Cuba’s progress in fighting HIV/AIDS was recently on display at a national conference in Havana titled “Assuming the Challenge.”

From April 26-29, health care providers and people living with HIV infection heard presentations on public education, prevention strategies and treatment advances. The week was divided into eight hour-long sessions devoted to topics like psychiatric complications of AIDS, palliative care, epidemiology, opportunistic infections and nursing care.

Faced with the U.S. blockade and the high costs of importing drugs, Cuba has turned to manufacturing its own anti-HIV medicines. On average, anti-HIV drugs are 87 times cheaper to manufacture in Cuba than to buy from abroad.

The results of the Cuban drugs have been impressive. All HIV-positive people receive treatment if they need it, and over the past four years the annual mortality rate has fallen from 25 percent to less than 7 percent. For several years no infected babies have been born because pregnant HIV-positive women receive anti-retroviral therapy and their babies are delivered by Caesarian section.

But drugs are only part of the picture. Cuba’s approach includes individualized, comprehensive care and preventative strategies that include public teaching about sexuality and the disease itself. These make for an effective combination.

Over the past 20 years, 5,906 Cubans have been diagnosed with HIV infection, 2,474 of them have developed clinical AIDS, and 1,194 have died. The incidence of the illness among adults, age 15-49, is 0.05 percent. Only 20 children have been diagnosed with HIV infection during the same period.

By contrast, 9 percent of the people on the African continent are infected; in the Caribbean, 2.3 percent. Last year at least 500,000 pre-teenage children died from AIDS worldwide, while only 25,000 were provided with medicine.

Cuba sells the HIV drugs it makes to other nations at very low cost. In an interview, Dr. Jorge Perez, director of Cuba’s AIDS program since 1989, condemned rich nations and drug manufacturers for restricting access to generic drugs. The corporations, he said, “are making fortunes on people’s lives.”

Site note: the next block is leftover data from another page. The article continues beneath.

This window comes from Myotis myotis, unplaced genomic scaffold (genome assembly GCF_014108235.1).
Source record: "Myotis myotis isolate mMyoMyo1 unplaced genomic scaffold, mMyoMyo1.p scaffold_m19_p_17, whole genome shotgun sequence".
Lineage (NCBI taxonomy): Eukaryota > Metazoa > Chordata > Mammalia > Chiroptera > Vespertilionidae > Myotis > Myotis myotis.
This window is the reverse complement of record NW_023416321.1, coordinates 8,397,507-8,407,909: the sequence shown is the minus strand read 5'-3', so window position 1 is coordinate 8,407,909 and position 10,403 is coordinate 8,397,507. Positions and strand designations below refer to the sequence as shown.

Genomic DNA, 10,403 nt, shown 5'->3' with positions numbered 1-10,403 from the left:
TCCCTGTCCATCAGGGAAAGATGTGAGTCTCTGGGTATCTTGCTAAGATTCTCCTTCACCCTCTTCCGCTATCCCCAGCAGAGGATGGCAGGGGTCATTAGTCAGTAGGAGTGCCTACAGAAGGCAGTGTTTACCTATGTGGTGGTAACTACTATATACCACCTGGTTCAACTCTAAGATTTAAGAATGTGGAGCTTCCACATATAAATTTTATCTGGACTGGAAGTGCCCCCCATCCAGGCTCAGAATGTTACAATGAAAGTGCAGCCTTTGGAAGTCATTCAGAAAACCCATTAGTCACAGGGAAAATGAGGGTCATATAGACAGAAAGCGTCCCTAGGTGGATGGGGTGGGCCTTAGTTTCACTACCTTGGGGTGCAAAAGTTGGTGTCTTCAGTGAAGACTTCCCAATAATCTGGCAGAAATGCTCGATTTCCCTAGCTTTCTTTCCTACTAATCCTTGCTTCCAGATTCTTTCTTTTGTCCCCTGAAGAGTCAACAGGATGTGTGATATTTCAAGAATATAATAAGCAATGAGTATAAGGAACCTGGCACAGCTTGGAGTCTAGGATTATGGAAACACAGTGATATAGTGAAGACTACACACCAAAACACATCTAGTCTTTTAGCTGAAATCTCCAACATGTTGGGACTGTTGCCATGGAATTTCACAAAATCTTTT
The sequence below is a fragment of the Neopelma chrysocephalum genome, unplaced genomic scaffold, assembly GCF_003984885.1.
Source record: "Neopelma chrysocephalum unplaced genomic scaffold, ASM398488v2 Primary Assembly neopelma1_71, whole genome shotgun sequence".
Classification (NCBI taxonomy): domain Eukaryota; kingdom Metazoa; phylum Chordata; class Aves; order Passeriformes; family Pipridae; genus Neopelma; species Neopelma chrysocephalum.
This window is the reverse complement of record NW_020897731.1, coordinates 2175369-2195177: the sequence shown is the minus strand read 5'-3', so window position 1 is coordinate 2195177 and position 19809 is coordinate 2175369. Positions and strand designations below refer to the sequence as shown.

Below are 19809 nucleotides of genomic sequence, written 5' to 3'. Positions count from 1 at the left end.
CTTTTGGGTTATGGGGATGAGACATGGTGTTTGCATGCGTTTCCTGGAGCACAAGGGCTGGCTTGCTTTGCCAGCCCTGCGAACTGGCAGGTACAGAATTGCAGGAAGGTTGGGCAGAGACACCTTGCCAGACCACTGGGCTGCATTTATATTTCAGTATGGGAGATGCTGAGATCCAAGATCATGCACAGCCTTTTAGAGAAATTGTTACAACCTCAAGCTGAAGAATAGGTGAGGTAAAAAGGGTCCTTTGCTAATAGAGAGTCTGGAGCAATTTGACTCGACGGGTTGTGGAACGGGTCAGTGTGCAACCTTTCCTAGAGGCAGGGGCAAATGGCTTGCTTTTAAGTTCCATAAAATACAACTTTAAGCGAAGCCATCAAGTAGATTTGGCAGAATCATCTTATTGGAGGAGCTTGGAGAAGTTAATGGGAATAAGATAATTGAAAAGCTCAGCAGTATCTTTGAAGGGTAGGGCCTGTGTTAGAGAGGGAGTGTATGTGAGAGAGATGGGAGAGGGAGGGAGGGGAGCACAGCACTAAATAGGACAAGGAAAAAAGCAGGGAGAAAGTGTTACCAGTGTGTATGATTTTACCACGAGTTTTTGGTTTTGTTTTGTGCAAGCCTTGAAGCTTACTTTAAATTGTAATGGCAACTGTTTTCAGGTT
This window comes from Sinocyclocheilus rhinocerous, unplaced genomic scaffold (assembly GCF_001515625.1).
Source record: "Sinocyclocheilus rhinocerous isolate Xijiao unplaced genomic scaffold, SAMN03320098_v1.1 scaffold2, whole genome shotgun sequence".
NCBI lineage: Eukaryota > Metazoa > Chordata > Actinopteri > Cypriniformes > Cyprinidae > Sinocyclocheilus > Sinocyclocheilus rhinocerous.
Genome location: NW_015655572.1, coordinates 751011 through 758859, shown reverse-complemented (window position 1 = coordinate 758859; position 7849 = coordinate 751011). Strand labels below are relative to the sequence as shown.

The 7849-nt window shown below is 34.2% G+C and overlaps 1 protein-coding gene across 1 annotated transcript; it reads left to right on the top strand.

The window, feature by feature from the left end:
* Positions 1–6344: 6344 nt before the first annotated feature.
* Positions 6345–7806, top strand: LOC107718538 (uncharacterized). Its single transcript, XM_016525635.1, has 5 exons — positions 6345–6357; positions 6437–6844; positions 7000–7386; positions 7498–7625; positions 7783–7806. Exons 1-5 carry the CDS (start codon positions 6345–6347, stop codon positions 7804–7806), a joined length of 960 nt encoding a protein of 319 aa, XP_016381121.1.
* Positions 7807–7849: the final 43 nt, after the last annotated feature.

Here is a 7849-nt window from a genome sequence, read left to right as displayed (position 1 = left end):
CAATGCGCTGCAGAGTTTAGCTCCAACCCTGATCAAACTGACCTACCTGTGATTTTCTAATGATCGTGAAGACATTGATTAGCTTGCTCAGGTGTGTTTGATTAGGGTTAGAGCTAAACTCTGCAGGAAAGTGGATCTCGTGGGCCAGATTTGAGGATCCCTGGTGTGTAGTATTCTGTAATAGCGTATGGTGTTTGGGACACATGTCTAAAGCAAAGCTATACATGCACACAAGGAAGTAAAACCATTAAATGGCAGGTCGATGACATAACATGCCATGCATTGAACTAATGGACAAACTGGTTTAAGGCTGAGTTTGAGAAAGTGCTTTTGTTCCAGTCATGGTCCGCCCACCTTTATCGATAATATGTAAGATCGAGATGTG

Political leadership has played a big role in Cuba’s success. Fidel Castro spoke of combating “the disease of the century” at a 1983 meeting of the Institute of Tropical Medicine. That same year Cuba created a National Commission on AIDS, destroyed existing stores of blood products, banned the importation of foreign blood products, devised a quarantine system and began clinical surveillance. Cuba’s first AIDS patient appeared two years later.

By 1985, Cuba had 750,000 blood testing kits on hand to screen donated blood. Beginning in 1986, all Cubans who were in prison or pregnant, or who had lived in Africa, were tested for the disease. Cuban scientists have been working on an anti-HIV vaccine since 1993.

According to Dr. Byron Barksdale of the U.S.-based Cuba AIDS Project, Dr. Perez defined the preventative and educational aspects of the Cuban program and adapted it to individual patient differences. “He dispelled a lot of myths and fears people had about HIV/AIDS” and removed the stigma of the illness, Barksdale said.

Journalist Susan Hurlich, writing in the Toronto-based People’s Voice, attributes Cuba’s success to basic principles. “They are really quite simple,” she said. “Medical care is a right rather than a business, prevention is the best and most cost-effective way to maintain good health, and an educated population is the best protection against illness.”